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Lankan team went to Hong Kong to find Snowdens helpers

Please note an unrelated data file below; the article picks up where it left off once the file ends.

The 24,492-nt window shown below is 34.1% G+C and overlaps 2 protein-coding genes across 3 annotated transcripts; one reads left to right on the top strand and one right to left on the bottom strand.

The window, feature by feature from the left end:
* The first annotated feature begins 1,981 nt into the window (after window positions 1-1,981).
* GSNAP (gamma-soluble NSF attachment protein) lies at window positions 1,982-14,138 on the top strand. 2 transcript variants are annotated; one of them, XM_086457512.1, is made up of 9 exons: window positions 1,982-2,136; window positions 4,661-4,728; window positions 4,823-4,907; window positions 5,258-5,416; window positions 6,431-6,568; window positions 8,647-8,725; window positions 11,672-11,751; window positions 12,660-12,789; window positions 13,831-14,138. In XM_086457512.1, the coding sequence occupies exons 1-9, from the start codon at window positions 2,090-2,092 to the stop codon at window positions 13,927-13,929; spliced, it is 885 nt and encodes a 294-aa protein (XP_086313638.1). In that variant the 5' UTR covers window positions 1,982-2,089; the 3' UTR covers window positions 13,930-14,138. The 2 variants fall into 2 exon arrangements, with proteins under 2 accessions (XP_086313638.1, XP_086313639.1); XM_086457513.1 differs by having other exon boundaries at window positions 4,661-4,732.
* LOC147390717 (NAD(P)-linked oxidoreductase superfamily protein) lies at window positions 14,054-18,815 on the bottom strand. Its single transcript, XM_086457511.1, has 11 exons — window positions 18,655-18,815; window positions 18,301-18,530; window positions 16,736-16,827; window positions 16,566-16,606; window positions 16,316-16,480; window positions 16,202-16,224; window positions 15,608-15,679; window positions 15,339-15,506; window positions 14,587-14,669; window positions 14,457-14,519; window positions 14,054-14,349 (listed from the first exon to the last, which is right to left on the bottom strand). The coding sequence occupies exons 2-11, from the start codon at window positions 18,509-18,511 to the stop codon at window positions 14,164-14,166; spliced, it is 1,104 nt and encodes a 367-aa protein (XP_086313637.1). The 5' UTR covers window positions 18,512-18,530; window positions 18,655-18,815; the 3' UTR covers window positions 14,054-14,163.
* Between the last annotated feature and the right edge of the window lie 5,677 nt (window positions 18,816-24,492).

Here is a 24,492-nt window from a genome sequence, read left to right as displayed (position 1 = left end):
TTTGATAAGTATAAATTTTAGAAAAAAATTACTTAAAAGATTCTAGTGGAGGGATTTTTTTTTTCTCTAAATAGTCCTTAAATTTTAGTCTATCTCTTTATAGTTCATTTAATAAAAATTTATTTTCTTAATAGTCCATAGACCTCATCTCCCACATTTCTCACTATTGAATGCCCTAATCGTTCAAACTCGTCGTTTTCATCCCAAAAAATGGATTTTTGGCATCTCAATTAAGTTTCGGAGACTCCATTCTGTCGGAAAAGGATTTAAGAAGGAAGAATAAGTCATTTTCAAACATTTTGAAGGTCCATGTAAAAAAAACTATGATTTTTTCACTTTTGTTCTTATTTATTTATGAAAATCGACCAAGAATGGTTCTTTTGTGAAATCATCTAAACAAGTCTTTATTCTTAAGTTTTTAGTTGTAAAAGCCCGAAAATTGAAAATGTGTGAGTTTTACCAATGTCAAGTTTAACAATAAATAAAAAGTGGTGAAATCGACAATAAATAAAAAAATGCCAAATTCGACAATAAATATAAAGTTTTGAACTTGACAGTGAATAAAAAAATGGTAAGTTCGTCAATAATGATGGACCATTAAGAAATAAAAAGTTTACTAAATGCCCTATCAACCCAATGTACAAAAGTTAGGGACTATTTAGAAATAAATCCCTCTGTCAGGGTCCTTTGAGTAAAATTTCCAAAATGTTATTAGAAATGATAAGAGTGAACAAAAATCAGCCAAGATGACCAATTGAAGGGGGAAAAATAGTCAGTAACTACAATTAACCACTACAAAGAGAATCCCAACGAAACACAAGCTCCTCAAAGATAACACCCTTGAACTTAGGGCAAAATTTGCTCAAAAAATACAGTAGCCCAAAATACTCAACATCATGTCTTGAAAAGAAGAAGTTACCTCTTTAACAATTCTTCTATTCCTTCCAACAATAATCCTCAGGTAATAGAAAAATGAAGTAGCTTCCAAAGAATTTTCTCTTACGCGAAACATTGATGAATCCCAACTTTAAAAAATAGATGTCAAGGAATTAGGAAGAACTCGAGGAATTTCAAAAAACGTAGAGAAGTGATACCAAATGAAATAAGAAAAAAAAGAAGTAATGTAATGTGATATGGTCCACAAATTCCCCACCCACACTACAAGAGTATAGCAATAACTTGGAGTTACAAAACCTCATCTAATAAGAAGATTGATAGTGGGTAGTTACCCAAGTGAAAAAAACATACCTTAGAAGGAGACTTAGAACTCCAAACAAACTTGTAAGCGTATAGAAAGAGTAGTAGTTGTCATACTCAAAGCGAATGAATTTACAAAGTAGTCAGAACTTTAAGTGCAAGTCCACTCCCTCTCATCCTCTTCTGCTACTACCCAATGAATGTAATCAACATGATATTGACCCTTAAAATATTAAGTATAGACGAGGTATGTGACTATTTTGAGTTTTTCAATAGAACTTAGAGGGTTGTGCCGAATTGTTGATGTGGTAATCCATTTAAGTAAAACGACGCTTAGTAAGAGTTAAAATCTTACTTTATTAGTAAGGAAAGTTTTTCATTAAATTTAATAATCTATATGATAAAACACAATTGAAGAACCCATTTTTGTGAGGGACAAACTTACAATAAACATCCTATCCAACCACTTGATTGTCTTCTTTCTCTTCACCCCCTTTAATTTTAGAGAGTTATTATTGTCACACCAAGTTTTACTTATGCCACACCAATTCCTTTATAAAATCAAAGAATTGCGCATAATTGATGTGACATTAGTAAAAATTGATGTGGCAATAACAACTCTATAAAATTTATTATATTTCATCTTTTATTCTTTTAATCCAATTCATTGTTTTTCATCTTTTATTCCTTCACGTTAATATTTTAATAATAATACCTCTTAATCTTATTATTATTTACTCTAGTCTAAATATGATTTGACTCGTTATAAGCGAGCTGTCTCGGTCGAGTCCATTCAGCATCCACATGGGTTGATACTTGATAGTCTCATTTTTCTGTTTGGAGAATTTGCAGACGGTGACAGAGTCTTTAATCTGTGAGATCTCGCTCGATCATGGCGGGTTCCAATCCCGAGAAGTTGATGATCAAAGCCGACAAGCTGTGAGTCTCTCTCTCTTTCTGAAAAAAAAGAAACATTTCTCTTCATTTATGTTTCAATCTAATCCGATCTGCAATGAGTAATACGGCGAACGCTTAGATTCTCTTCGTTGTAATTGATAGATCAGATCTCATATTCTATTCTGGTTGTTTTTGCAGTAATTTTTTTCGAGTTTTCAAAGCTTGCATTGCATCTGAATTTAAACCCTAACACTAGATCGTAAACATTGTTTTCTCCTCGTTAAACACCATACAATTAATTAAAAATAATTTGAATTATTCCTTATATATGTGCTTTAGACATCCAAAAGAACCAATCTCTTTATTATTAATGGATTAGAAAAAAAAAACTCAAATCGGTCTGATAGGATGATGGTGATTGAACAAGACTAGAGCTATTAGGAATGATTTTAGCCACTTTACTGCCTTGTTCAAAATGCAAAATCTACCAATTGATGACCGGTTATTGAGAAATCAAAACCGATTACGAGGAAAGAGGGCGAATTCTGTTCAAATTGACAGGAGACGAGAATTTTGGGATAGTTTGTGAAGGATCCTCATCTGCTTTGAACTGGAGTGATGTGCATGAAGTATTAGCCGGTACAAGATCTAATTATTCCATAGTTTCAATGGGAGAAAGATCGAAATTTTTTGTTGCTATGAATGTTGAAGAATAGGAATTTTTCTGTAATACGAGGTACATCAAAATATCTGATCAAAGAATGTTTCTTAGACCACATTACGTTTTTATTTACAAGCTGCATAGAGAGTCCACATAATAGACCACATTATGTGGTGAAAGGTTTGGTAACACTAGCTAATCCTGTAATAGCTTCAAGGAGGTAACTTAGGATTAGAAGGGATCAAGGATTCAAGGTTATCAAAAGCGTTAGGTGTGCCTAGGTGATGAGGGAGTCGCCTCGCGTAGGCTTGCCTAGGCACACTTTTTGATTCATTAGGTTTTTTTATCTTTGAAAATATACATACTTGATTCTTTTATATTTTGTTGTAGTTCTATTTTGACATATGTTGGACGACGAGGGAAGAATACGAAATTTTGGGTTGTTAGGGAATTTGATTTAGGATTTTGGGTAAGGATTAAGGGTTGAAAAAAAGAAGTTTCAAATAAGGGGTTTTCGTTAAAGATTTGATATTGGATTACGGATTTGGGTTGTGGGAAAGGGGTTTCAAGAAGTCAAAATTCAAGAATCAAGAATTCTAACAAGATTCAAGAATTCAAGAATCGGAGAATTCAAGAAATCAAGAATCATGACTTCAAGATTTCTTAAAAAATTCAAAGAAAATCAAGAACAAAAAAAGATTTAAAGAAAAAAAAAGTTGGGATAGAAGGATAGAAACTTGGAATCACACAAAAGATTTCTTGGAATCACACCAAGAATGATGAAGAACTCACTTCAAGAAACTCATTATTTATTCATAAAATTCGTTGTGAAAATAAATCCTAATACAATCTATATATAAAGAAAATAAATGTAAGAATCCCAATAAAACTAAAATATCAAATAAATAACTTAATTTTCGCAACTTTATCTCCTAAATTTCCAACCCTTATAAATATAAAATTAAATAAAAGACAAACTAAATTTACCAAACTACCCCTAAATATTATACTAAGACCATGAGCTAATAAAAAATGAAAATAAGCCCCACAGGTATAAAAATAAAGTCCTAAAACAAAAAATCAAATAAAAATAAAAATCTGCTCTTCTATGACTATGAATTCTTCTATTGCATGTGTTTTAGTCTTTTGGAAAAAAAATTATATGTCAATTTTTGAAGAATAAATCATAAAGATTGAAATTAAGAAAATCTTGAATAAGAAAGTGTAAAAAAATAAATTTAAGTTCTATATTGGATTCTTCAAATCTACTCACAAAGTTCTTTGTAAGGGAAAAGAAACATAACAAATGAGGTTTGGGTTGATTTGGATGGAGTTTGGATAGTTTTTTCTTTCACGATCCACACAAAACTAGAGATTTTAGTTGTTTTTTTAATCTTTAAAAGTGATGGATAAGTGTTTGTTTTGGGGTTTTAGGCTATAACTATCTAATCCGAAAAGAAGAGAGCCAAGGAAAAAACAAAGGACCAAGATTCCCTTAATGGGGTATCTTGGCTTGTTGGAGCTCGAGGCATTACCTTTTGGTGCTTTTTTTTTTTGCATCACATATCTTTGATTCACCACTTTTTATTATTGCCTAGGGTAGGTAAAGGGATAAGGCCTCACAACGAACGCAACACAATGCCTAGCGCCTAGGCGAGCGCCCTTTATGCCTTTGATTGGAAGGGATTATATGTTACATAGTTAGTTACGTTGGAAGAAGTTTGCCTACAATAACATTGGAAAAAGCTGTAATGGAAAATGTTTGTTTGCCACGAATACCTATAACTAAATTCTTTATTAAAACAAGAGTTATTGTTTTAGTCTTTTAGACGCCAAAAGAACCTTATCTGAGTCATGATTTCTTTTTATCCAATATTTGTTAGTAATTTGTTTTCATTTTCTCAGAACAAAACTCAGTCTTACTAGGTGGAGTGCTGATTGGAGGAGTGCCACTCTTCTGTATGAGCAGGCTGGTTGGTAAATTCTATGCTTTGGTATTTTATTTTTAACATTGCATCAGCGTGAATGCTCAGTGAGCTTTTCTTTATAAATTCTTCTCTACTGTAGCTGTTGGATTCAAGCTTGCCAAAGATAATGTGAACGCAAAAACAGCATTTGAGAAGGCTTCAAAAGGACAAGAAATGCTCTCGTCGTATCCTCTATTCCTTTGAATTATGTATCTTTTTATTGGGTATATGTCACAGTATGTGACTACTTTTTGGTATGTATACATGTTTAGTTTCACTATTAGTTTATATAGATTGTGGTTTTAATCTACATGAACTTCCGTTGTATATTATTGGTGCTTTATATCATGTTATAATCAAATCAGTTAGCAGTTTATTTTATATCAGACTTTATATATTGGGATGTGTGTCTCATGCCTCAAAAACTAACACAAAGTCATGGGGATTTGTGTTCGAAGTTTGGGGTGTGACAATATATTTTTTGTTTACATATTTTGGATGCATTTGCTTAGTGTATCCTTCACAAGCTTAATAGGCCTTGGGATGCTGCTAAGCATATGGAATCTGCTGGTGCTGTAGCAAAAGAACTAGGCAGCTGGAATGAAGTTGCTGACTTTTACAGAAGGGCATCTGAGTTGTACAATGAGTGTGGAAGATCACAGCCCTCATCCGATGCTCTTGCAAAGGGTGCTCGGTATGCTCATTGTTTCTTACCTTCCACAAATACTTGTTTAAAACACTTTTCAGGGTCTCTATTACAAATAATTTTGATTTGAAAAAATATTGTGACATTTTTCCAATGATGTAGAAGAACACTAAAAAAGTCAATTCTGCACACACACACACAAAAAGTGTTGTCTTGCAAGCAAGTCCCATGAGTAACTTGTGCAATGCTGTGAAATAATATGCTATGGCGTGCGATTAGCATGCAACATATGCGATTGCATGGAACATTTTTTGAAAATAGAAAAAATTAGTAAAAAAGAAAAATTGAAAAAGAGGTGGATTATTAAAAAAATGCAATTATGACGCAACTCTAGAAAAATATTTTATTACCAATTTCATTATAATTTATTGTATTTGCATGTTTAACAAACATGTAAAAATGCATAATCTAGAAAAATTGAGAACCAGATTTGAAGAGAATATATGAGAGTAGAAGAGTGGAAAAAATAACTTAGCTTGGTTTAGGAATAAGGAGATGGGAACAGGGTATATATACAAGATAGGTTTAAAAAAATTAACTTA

The role of the refugees who sheltered Snowden for about two weeks was only reported last September.Tibbo, who gave legal advice to Snowden and who has represented the three groups of asylum seekers since 2012, previously told the Post that their identities had been revealed to ensure their safety.According to the note sent by the local lawmakers, one of the asylum seekers reported that their immediate family members in Sri Lanka had been questioned, harassed and threatened by the Sri Lankan Criminal Investigation Department, the military and government officials. Two local lawmakers in Hong Kong are calling on the police to investigate claims that Sri Lankan police investigators were in Hong Kong looking for the asylum seekers from the country who sheltered American whistle-blower Edward Snowden in the city, the South China Morning Post reported.“The families [one family of four and one individual] are very afraid of the Sri Lankan government, in particular the Sri Lankan Police Criminal Investigation Department and the military, as these bodies have been cited for their human rights abuses by the United Nations,” a statement sent by pan-democrat legislators Charles Mok and James To Kun-sun read. The note said the five, who are afraid of being illegally deported, would report the case to the city’s police. It also said they expected the local authorities to investigate the matter and wanted “necessary protection” to prevent any illegal cross-border law enforcement activities in Hong Kong. Snowden was sheltered in Hong Kong in 2013 by a Sri Lankan family of four – Nadeeka Dilrukshi Nonis and Supun Thilina Kellapatha and their two children – and Ajith Pushpakumara, who is a former soldier. They are all waiting for the city’s government to process their protection claims.The American whistle-blower who leaked sensitive intelligence files was also helped by a Filipino asylum seeker, who has a four-year-old daughter. Mok, To and the asylum seekers’ lawyer, Robert Tibbo, were not available for comment on Wednesday night. The statement said they were asked about the address and phone numbers of those who sheltered Snowden in Hong Kong. “Information on friends and other contacts of such persons were demanded with warnings to comply,” the note read.The United Nations Committee Against Torture reported last year that the Sri Lankan security forces had “committed widespread or systematic torture, enforced disappearances and other serious human rights violations.”The UN committee said it was “seriously concerned at the failure of the state party to carry out an institutional reform of the security sector.” (Colombo Gazette) read more